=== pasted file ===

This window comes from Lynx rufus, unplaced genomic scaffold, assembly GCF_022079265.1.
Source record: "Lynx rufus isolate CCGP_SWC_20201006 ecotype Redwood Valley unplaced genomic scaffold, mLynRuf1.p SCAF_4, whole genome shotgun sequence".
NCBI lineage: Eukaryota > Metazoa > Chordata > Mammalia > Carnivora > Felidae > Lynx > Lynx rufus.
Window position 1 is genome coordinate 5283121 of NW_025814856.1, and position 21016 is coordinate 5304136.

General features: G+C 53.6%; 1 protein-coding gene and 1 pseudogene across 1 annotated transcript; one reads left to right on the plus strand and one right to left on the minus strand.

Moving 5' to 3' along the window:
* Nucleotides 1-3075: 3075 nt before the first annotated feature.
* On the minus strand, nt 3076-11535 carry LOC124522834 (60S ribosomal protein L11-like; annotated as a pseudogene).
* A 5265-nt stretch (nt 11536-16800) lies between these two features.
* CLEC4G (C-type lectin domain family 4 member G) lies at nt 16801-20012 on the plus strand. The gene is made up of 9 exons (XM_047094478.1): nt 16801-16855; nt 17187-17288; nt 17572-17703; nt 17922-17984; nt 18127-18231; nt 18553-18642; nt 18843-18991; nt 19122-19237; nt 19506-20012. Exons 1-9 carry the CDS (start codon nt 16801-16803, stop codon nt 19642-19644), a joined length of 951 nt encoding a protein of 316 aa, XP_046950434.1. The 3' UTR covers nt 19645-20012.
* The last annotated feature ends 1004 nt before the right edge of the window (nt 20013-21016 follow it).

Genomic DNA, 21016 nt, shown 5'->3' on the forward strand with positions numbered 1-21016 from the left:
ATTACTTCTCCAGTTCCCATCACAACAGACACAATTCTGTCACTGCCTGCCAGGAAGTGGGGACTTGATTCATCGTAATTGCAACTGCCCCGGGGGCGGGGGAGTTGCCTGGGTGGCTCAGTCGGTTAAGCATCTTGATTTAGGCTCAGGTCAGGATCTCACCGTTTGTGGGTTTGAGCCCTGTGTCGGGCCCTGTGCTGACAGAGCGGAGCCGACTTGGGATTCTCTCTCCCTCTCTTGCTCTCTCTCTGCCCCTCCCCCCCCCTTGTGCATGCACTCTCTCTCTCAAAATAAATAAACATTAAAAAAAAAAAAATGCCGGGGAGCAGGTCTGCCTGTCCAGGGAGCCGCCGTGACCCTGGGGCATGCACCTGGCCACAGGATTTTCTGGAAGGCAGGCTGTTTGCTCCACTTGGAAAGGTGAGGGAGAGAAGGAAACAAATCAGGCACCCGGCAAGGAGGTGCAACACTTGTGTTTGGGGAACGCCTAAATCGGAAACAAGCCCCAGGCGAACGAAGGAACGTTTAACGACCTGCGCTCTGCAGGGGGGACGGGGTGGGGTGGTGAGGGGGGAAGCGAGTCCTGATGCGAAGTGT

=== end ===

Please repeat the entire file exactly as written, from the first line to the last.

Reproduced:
This window comes from Lynx rufus, unplaced genomic scaffold, assembly GCF_022079265.1.
Source record: "Lynx rufus isolate CCGP_SWC_20201006 ecotype Redwood Valley unplaced genomic scaffold, mLynRuf1.p SCAF_4, whole genome shotgun sequence".
NCBI lineage: Eukaryota > Metazoa > Chordata > Mammalia > Carnivora > Felidae > Lynx > Lynx rufus.
Window position 1 is genome coordinate 5283121 of NW_025814856.1, and position 21016 is coordinate 5304136.

General features: G+C 53.6%; 1 protein-coding gene and 1 pseudogene across 1 annotated transcript; one reads left to right on the plus strand and one right to left on the minus strand.

Moving 5' to 3' along the window:
* Nucleotides 1-3075: 3075 nt before the first annotated feature.
* On the minus strand, nt 3076-11535 carry LOC124522834 (60S ribosomal protein L11-like; annotated as a pseudogene).
* A 5265-nt stretch (nt 11536-16800) lies between these two features.
* CLEC4G (C-type lectin domain family 4 member G) lies at nt 16801-20012 on the plus strand. The gene is made up of 9 exons (XM_047094478.1): nt 16801-16855; nt 17187-17288; nt 17572-17703; nt 17922-17984; nt 18127-18231; nt 18553-18642; nt 18843-18991; nt 19122-19237; nt 19506-20012. Exons 1-9 carry the CDS (start codon nt 16801-16803, stop codon nt 19642-19644), a joined length of 951 nt encoding a protein of 316 aa, XP_046950434.1. The 3' UTR covers nt 19645-20012.
* The last annotated feature ends 1004 nt before the right edge of the window (nt 20013-21016 follow it).

Genomic DNA, 21016 nt, shown 5'->3' on the forward strand with positions numbered 1-21016 from the left:
ATTACTTCTCCAGTTCCCATCACAACAGACACAATTCTGTCACTGCCTGCCAGGAAGTGGGGACTTGATTCATCGTAATTGCAACTGCCCCGGGGGCGGGGGAGTTGCCTGGGTGGCTCAGTCGGTTAAGCATCTTGATTTAGGCTCAGGTCAGGATCTCACCGTTTGTGGGTTTGAGCCCTGTGTCGGGCCCTGTGCTGACAGAGCGGAGCCGACTTGGGATTCTCTCTCCCTCTCTTGCTCTCTCTCTGCCCCTCCCCCCCCCTTGTGCATGCACTCTCTCTCTCAAAATAAATAAACATTAAAAAAAAAAAAATGCCGGGGAGCAGGTCTGCCTGTCCAGGGAGCCGCCGTGACCCTGGGGCATGCACCTGGCCACAGGATTTTCTGGAAGGCAGGCTGTTTGCTCCACTTGGAAAGGTGAGGGAGAGAAGGAAACAAATCAGGCACCCGGCAAGGAGGTGCAACACTTGTGTTTGGGGAACGCCTAAATCGGAAACAAGCCCCAGGCGAACGAAGGAACGTTTAACGACCTGCGCTCTGCAGGGGGGACGGGGTGGGGTGGTGAGGGGGGAAGCGAGTCCTGATGCGAAGTGT